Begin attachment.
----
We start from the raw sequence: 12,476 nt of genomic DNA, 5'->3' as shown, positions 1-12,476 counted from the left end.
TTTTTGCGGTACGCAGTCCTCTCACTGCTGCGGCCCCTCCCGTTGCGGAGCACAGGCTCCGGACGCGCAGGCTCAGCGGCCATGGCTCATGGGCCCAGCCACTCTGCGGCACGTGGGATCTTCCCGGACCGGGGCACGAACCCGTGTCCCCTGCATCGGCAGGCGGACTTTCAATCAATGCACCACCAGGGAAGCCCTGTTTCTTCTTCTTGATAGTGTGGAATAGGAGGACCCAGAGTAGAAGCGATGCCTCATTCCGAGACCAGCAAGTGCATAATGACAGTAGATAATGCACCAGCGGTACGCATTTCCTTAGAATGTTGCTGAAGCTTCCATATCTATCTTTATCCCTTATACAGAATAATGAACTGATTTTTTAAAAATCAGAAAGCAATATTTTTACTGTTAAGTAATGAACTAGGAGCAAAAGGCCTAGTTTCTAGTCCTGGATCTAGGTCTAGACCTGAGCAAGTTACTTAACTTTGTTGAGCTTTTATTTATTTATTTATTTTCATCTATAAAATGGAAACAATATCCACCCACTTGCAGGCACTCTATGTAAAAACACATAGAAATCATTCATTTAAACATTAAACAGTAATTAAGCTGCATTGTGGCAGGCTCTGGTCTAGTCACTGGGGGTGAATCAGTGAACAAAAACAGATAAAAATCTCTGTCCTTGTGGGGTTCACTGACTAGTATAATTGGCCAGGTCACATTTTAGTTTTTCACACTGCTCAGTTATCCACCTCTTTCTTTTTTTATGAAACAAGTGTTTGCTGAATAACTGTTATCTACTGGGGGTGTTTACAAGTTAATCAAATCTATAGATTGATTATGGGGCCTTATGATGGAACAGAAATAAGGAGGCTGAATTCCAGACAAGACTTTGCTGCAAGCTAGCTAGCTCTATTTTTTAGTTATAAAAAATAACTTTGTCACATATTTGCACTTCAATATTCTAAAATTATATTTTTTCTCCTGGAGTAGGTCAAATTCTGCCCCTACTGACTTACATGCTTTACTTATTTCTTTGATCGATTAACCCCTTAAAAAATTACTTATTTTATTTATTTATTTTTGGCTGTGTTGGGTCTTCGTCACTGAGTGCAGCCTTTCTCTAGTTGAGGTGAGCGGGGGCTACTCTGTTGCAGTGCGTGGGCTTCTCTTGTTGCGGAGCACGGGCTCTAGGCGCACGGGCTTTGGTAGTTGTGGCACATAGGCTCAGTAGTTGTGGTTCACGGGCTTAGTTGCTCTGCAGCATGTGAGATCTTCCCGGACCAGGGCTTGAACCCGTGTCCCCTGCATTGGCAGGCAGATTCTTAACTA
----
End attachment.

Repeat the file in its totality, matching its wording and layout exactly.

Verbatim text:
We start from the raw sequence: 12,476 nt of genomic DNA, 5'->3' as shown, positions 1-12,476 counted from the left end.
TTTTTGCGGTACGCAGTCCTCTCACTGCTGCGGCCCCTCCCGTTGCGGAGCACAGGCTCCGGACGCGCAGGCTCAGCGGCCATGGCTCATGGGCCCAGCCACTCTGCGGCACGTGGGATCTTCCCGGACCGGGGCACGAACCCGTGTCCCCTGCATCGGCAGGCGGACTTTCAATCAATGCACCACCAGGGAAGCCCTGTTTCTTCTTCTTGATAGTGTGGAATAGGAGGACCCAGAGTAGAAGCGATGCCTCATTCCGAGACCAGCAAGTGCATAATGACAGTAGATAATGCACCAGCGGTACGCATTTCCTTAGAATGTTGCTGAAGCTTCCATATCTATCTTTATCCCTTATACAGAATAATGAACTGATTTTTTAAAAATCAGAAAGCAATATTTTTACTGTTAAGTAATGAACTAGGAGCAAAAGGCCTAGTTTCTAGTCCTGGATCTAGGTCTAGACCTGAGCAAGTTACTTAACTTTGTTGAGCTTTTATTTATTTATTTATTTTCATCTATAAAATGGAAACAATATCCACCCACTTGCAGGCACTCTATGTAAAAACACATAGAAATCATTCATTTAAACATTAAACAGTAATTAAGCTGCATTGTGGCAGGCTCTGGTCTAGTCACTGGGGGTGAATCAGTGAACAAAAACAGATAAAAATCTCTGTCCTTGTGGGGTTCACTGACTAGTATAATTGGCCAGGTCACATTTTAGTTTTTCACACTGCTCAGTTATCCACCTCTTTCTTTTTTTATGAAACAAGTGTTTGCTGAATAACTGTTATCTACTGGGGGTGTTTACAAGTTAATCAAATCTATAGATTGATTATGGGGCCTTATGATGGAACAGAAATAAGGAGGCTGAATTCCAGACAAGACTTTGCTGCAAGCTAGCTAGCTCTATTTTTTAGTTATAAAAAATAACTTTGTCACATATTTGCACTTCAATATTCTAAAATTATATTTTTTCTCCTGGAGTAGGTCAAATTCTGCCCCTACTGACTTACATGCTTTACTTATTTCTTTGATCGATTAACCCCTTAAAAAATTACTTATTTTATTTATTTATTTTTGGCTGTGTTGGGTCTTCGTCACTGAGTGCAGCCTTTCTCTAGTTGAGGTGAGCGGGGGCTACTCTGTTGCAGTGCGTGGGCTTCTCTTGTTGCGGAGCACGGGCTCTAGGCGCACGGGCTTTGGTAGTTGTGGCACATAGGCTCAGTAGTTGTGGTTCACGGGCTTAGTTGCTCTGCAGCATGTGAGATCTTCCCGGACCAGGGCTTGAACCCGTGTCCCCTGCATTGGCAGGCAGATTCTTAACTA